Frank Lavin, Hanna Deringer, Fredrik Erixon
Economics, North America
NAFTA’s deterioration would not only mean a decrease in U.S. competitiveness, but it would also mean that the United States has less reach and negotiating power around the world.
As U.S. trade negotiators debate NAFTA, even hinting at withdrawal, they should bear in mind the critical role the trade treaty plays in helping the United States compete in global trade. Indeed, the indirect benefits NAFTA provides the United States might be almost as important as the direct benefits. We can see these indirect benefits in three aspects: First, a high percentage of U.S. global exports have NAFTA inputs. Second, a high percentage of U.S. imports from NAFTA have U.S. inputs. Third, an increase in U.S. trade competitiveness induces trade collaboration around the world.
Global Value Chains in NAFTA
The U.S. economy not only depends on NAFTA as an export market, but it also depends on it as a source for imports. The U.S. sources almost 15 percent of the value of its exports from foreign countries and this chart breaks down that value by country of origin. The latest available data shows 14.5 percent of the foreign value in U.S. exports was sourced from Canada and 8.6 percent was from Mexico. Taken together, NAFTA partners are responsible for 23.1 percent of foreign value added in U.S. exports.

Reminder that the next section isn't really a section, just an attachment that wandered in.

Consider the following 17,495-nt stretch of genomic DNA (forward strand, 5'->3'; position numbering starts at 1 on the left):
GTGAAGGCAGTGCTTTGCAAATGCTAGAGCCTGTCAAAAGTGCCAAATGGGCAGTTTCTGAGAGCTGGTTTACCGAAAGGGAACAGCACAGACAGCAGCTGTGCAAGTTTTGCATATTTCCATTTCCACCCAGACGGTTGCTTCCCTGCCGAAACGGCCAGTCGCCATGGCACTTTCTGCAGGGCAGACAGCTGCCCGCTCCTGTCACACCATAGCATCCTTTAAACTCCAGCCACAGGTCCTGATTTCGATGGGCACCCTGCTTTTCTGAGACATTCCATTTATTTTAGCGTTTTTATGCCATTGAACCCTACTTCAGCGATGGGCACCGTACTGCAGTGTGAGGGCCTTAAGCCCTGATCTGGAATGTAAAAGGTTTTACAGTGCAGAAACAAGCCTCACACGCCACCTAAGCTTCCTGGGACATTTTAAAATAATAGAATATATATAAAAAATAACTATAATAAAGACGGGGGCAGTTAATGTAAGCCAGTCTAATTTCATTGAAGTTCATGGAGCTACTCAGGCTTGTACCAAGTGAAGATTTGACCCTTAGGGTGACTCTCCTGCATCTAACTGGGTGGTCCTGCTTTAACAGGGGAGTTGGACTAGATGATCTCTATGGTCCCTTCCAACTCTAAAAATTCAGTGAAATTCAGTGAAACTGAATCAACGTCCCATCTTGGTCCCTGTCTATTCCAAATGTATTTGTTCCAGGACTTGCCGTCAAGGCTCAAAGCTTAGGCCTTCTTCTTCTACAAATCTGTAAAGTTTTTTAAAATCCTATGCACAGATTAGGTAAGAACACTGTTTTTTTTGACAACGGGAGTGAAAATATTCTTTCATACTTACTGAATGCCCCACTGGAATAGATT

If we look at the foreign-value-added share of U.S. exports by industry in this chart, then we see a similar pattern. Out of the top seven U.S. exporting industries, the industries most dependent on NAFTA inputs are the basic metals and metal products sector, which has 8.2 percent of its export value coming from NAFTA partners, followed by the chemicals industry and the transport equipment (including motor vehicles) sector, which gets 6.5 percent and 6.2 percent of its export value from those partners.